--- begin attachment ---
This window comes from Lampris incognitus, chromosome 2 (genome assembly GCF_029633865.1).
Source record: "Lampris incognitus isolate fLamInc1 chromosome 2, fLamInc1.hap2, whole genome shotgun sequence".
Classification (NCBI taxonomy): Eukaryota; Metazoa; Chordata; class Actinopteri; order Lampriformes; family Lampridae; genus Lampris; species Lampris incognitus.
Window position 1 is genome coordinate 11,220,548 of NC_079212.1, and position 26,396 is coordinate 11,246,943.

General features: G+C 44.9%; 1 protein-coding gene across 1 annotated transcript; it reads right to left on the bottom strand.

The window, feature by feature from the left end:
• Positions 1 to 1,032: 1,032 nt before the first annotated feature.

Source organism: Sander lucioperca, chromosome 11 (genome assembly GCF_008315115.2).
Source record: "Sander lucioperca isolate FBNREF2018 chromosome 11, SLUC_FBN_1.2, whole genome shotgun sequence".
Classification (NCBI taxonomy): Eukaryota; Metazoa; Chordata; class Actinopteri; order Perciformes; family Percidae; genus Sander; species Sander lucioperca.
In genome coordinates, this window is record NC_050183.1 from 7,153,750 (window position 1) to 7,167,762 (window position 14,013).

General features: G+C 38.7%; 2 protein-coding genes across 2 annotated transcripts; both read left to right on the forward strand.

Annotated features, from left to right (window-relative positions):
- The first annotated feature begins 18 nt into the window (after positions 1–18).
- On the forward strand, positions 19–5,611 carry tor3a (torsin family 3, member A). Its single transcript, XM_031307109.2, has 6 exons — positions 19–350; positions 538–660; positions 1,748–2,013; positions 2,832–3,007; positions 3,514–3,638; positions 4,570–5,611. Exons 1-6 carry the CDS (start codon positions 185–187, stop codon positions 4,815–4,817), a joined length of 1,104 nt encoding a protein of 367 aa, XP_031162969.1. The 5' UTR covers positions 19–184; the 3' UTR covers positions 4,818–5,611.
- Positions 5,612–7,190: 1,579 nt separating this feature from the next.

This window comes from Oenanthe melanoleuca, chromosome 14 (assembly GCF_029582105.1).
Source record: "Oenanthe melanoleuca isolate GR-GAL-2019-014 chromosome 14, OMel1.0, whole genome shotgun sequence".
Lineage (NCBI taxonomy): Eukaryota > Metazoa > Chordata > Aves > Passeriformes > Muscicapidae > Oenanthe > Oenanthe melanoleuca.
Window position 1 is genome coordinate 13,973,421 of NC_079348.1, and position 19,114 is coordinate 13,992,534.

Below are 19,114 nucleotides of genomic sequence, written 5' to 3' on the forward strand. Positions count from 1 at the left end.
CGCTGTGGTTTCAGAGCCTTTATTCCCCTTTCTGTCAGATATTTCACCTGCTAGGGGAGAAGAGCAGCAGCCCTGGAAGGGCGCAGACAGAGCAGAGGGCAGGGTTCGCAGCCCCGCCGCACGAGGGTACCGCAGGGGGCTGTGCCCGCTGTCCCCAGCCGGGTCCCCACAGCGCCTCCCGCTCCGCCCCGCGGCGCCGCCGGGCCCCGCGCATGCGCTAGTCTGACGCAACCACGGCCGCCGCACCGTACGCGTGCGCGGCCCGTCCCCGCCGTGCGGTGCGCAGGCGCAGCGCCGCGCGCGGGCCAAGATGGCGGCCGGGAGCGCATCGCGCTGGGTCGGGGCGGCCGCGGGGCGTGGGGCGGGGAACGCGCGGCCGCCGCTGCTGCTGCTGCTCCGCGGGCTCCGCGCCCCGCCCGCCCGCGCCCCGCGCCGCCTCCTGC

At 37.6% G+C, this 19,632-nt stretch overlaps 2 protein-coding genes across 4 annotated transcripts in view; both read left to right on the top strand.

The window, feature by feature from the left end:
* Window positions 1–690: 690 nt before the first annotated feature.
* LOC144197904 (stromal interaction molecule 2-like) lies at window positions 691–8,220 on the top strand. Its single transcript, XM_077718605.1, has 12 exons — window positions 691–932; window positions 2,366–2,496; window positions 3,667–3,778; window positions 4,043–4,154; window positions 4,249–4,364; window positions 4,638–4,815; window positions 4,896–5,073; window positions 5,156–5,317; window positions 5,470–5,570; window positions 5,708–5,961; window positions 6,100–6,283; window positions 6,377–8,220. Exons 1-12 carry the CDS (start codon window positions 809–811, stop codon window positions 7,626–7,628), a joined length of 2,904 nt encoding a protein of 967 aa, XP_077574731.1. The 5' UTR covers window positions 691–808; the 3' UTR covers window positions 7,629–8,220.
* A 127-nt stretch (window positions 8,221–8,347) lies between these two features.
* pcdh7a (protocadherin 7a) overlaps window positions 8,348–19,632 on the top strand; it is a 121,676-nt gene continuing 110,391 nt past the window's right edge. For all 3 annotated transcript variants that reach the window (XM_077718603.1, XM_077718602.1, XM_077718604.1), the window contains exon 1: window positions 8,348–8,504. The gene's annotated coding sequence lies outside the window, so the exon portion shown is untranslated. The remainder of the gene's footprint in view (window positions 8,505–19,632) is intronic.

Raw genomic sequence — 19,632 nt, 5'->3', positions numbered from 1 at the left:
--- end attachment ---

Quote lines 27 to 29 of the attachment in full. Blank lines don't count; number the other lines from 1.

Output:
* A 127-nt stretch (window positions 8,221–8,347) lies between these two features.
* pcdh7a (protocadherin 7a) overlaps window positions 8,348–19,632 on the top strand; it is a 121,676-nt gene continuing 110,391 nt past the window's right edge. For all 3 annotated transcript variants that reach the window (XM_077718603.1, XM_077718602.1, XM_077718604.1), the window contains exon 1: window positions 8,348–8,504. The gene's annotated coding sequence lies outside the window, so the exon portion shown is untranslated. The remainder of the gene's footprint in view (window positions 8,505–19,632) is intronic.

Raw genomic sequence — 19,632 nt, 5'->3', positions numbered from 1 at the left: